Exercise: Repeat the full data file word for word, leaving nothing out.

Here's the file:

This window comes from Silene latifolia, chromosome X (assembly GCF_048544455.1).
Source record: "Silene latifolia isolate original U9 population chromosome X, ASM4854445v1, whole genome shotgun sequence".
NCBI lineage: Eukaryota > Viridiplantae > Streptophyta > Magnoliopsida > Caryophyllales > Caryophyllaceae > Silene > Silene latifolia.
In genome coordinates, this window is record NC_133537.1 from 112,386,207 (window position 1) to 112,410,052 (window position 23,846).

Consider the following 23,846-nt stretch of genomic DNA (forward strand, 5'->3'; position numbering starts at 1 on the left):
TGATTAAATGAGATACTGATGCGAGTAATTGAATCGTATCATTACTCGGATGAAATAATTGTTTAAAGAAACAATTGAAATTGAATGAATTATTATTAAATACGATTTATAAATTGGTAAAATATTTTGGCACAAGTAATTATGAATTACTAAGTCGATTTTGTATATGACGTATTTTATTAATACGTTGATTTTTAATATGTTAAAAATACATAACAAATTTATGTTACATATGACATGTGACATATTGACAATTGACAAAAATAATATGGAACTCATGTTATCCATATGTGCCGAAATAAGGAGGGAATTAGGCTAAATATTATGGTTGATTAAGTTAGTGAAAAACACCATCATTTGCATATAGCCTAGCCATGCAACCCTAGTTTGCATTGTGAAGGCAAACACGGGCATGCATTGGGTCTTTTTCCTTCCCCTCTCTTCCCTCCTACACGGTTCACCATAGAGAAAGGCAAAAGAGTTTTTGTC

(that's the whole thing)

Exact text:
This window comes from Silene latifolia, chromosome X (assembly GCF_048544455.1).
Source record: "Silene latifolia isolate original U9 population chromosome X, ASM4854445v1, whole genome shotgun sequence".
NCBI lineage: Eukaryota > Viridiplantae > Streptophyta > Magnoliopsida > Caryophyllales > Caryophyllaceae > Silene > Silene latifolia.
In genome coordinates, this window is record NC_133537.1 from 112,386,207 (window position 1) to 112,410,052 (window position 23,846).

Consider the following 23,846-nt stretch of genomic DNA (forward strand, 5'->3'; position numbering starts at 1 on the left):
TGATTAAATGAGATACTGATGCGAGTAATTGAATCGTATCATTACTCGGATGAAATAATTGTTTAAAGAAACAATTGAAATTGAATGAATTATTATTAAATACGATTTATAAATTGGTAAAATATTTTGGCACAAGTAATTATGAATTACTAAGTCGATTTTGTATATGACGTATTTTATTAATACGTTGATTTTTAATATGTTAAAAATACATAACAAATTTATGTTACATATGACATGTGACATATTGACAATTGACAAAAATAATATGGAACTCATGTTATCCATATGTGCCGAAATAAGGAGGGAATTAGGCTAAATATTATGGTTGATTAAGTTAGTGAAAAACACCATCATTTGCATATAGCCTAGCCATGCAACCCTAGTTTGCATTGTGAAGGCAAACACGGGCATGCATTGGGTCTTTTTCCTTCCCCTCTCTTCCCTCCTACACGGTTCACCATAGAGAAAGGCAAAAGAGTTTTTGTC